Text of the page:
N K Jemisin‘s Hugo winning novel The Fifth Season (the first in the Broken Earth series) is a tour de force about the marginalised, the exploited and the abused.
In Jemisin’s world, humanity lives on a continent riven by regular geological events. An earthquake, a volcanic eruption or something similar can result in a ‘Fifth Season’, where the natural flow of the seasons is disrupted for a period of time. Humanity survives these episodes through rigid adherence to survivalist doctrine ( “stonelore”), the protection of communities and the stockpiling of supplies.
A Fifth Season can be civilisation-ending, returning humanity back to primitive subsistence living, surrounded by the relics of predecessor civilisations. But the Sanzed Empire has survived a number of these seasons. It has done so through the ruthless exploitation of orogones: a group of people with the skill to control and manipulate geological events. Because of the threat they pose, those with the talent live apart in the Fulcrum. Treated as a near-slave class and widely despised, they live a strictly controlled existence, their talents used to maintain and preserve the Sanzed Empire.
The Fifth Season is a braided novel, following three interconnecting storylines that slowly converge. Essun is an orogene who lives in hiding in a remote village, concealing her power. She sees her son murdered and her daughter stolen by her husband. In the wake of a major geological event that is bringing on a new Fifth Season she goes in search of her daughter. Syenite is a young orogene, still in training and working for the Empire. She is sent on a mission to clear coral from a harbour with Alabaster, an older, more powerful and much more experienced orogene. She is expected to conceive a child with him during that mission, as part of the Fulcrum’s breeding programme. And Damaya is a young child. As a newly discovered feral orogene she is taken from her family to the Fulcrum to begin her training.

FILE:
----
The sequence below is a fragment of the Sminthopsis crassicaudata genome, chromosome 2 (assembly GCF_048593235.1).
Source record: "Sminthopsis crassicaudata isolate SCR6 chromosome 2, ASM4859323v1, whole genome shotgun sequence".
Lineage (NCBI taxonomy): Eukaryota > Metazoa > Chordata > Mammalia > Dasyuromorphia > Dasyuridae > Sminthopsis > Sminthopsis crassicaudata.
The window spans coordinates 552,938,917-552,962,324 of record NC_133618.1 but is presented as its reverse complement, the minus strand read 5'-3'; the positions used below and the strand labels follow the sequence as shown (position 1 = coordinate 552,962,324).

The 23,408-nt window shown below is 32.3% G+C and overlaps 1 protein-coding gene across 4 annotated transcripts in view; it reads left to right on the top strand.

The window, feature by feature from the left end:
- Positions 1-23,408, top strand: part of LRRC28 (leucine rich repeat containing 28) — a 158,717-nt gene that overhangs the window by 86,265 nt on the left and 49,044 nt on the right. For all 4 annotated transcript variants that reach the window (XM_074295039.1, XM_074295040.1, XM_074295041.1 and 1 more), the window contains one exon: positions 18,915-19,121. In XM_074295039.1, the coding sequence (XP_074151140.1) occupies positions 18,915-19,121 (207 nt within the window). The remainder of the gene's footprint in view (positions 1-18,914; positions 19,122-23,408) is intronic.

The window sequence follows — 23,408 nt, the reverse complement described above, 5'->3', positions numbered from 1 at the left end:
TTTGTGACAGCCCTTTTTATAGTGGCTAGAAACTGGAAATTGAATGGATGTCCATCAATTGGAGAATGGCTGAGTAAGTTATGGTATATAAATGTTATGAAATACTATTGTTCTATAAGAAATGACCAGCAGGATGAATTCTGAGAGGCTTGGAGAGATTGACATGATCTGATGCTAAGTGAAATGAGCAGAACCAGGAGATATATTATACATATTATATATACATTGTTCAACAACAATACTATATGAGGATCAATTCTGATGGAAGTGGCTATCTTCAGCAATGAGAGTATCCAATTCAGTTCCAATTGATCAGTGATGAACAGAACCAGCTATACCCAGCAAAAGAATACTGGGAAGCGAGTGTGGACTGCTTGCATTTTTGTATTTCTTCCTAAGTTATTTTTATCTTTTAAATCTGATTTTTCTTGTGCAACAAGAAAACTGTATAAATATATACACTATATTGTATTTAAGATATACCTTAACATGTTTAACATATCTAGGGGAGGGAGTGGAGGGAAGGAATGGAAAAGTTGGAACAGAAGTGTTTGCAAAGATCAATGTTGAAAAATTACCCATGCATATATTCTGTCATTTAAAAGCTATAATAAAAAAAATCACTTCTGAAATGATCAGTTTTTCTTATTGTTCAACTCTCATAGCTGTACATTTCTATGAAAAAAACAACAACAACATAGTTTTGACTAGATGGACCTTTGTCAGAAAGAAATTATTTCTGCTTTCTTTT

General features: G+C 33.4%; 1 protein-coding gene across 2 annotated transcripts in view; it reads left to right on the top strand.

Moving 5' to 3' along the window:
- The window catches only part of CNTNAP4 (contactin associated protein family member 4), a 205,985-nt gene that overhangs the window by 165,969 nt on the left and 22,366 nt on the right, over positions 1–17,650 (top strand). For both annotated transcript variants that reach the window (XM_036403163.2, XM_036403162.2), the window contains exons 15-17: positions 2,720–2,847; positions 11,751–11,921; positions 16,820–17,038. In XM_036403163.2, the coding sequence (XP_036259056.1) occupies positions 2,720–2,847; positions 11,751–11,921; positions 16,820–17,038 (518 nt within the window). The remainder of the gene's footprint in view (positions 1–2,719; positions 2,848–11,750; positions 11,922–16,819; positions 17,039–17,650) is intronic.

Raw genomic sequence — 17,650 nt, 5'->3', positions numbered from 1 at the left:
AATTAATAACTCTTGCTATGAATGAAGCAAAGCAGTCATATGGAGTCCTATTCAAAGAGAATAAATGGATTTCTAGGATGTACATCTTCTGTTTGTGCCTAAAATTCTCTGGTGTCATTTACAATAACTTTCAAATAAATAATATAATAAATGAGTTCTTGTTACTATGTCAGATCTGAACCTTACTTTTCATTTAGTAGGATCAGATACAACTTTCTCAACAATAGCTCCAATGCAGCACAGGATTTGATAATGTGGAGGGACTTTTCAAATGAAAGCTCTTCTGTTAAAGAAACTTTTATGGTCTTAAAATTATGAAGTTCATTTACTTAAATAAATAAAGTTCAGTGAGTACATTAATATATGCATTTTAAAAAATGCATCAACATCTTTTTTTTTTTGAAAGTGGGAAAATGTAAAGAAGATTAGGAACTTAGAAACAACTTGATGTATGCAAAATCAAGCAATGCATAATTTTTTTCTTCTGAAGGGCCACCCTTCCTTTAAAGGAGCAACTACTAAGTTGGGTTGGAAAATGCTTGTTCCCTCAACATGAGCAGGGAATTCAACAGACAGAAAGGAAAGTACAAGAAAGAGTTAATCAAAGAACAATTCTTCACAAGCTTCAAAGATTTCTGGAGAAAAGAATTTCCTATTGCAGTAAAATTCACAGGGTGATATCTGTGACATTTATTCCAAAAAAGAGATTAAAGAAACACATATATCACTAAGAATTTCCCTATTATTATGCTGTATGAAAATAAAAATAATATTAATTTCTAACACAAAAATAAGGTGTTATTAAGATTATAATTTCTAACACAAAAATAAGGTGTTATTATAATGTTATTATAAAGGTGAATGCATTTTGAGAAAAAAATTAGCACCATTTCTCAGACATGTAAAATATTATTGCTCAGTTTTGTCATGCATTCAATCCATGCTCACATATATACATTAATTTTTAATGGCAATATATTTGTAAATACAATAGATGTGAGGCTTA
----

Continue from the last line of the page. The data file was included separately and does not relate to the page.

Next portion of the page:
Told from the point of view of the orogenes, this is a story about the oppressed and what can happen when they are pushed beyond breaking point. Normally in fantasy fiction the conflict is black and white, with a Great Evil being responsible for the world-threatening event our heroes are set to tackle. But in Jemisin’s novel, the geological event Essun is fleeing was an act of terrorism triggered by one of their number to end the centuries of abuse the orogenes have suffered at the hands of the Sanzed Empire. And for all that it is bringing armageddon to Sanzed we cannot but come to be sympathetic with that action. The emotional and physical abuse that Damaya experiences as she leaves her fearful family is intensely chilling, as is the complicity of many orogenes in the self-governing structures of the Fulcrum that control and restrict orogenes. Jemisin leaves the reader in no doubt about the risk and danger of the geological events threatening her world, but she is also clear that the threat does not justify the appalling treatment of those with the skill to neutralise it.
Jemisin builds a rich world and uses it to tell a genre-busting story that gives us a glimpse of how the world could be different if only we had the courage to stand against prejudice and value the talents and contribution of us all.
Goodreads rating: 5*